CELEBRITY

EXCLUSIVE: John Paul Young: ‘I was frozen with fear’

The legend talks music, Molly Meldrum and mental health.
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This article discusses mental health and depression which may be triggering for some readers.

Mortified by the failure of his first stab at music stardom, John Paul Young fled home to his parents in Sydney, tail between his legs, flat broke.

WATCH: ONJ catches up with Molly Meldrum on Countdown

“My old man was looking at me because I’d just left the factory in a blaze of glory and here I was again with no job and 15 cents in my pocket,” laughs the man best known simply as ‘JPY’ to his countless fans.

“But there was no way I was going back into the sheet metal trade – too much humble pie. I didn’t know what to do, so I sat there at my folks’ place … then I heard the sounds of a telegraph boy on a motorbike in the street. And that’s what changed my life.”

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“But there was no way I was going back into the sheet metal trade.” (Credit: New Idea)

Fifty years ago, that fateful telegram invited JPY to audition for the original Australian production of Jesus Christ Superstar. The show would finally launch his pop career after a few false starts.

On opening night in May 1972, he met music guru Ian ‘Molly’ Meldrum, sparking an unlikely friendship. Soon, JPY became a regular guest and part-time host on Countdown.

“I had a healthy disrespect for Molly, as he did for me,” says the 71-year-old, still most famous for his much-loved global hit, Love Is in the Air.

“We just got along really, really well from the beginning. I’ll never forget Molly on the dance floor that night!”

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“I had a healthy disrespect for Molly, as he did for me.” (Credit: Getty)

On JPY’s first Countdown appearance, bizarrely dressed in a sailor’s suit to sing his top 10 single, Yesterday’s Hero, he was dragged offstage by a live audience of screaming teen girls. Later, he famously revealed his pal’s secret nickname by introducing a segment with, “Here’s boring old Molly with boring old humdrum!” It stuck.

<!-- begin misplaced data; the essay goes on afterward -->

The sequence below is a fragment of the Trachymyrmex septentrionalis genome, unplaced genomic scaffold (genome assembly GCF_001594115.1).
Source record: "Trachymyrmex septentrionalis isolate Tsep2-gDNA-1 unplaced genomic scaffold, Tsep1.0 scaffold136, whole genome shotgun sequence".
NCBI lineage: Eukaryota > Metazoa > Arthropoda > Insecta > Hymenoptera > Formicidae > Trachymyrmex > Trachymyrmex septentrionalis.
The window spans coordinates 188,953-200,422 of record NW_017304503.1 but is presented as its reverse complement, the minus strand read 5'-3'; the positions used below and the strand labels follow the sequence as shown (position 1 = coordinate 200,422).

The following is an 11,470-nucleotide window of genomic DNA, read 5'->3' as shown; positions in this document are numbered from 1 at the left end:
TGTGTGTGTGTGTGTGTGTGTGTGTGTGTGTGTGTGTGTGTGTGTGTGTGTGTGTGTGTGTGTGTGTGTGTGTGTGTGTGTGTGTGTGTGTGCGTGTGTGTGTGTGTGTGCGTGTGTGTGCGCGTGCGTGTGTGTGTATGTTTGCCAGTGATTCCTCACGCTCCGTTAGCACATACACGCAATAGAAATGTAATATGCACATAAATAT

ABC bosses gnashed their teeth at the mayhem, but viewers loved the irreverent Glaswegian, whose family arrived in Oz on Australia Day in 1962 when JPY was 11. He was working as a sheet metal apprentice when schoolmates persuaded him to sing in their band.

“I never, ever had aspirations to be on stage,” grins the grandfather of three, who recently embarked on a hectic JPY: 50 Years Young – The Anniversary Tour.

“It just wasn’t me. That’s why you see this petrified person in those early clips. I was frozen with fear!”

Along the way, of course there have been doldrums as well as highlights.

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“Anybody who tells you they haven’t been depressed is telling you a lie.” (Credit: New Idea)

“Absolutely, I’ve been down sometimes,” admits the outspoken Men’s Shed Association supporter and mental health advocate.

“Anybody who tells you they haven’t been depressed is telling you a lie. I reckon it’s part of the human condition,” adds JPY, proud host of The Shed Wireless podcast.

“It’s not something to panic about, as long as you recognise it for what it is and get help if you need it. There’s a lot of people you can speak to – Lifeline and places like that are marvellous at what they do.”

He’s a contented bloke, pottering at home on NSW’s Central Coast with Lynette, his partner of 50-plus years.

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“This sheet metal worker has gone way beyond what he thought would ever happen!” (Credit: New Idea)

These days, JPY enjoys fishing at nearby Lake Macquarie, and dropping by his local Men’s Shed for some male companionship.

“I love the whole idea,” says JPY, now an honorary member of the fraternity.  “Basically, it was something to get the old b—–d out of the house! I go and have a chat down there every now and then.”

With a stack of happy memories and no big regrets, JPY sums up his remarkable life modestly.

“This sheet metal worker has gone way beyond what he thought would ever happen!”

For more, pick up a copy of New Idea. On sale now!

If you or someone you know has been affected by any of the issues raised in this article, help is always available. Call Lifeline on 13 11 14 or visit their website.

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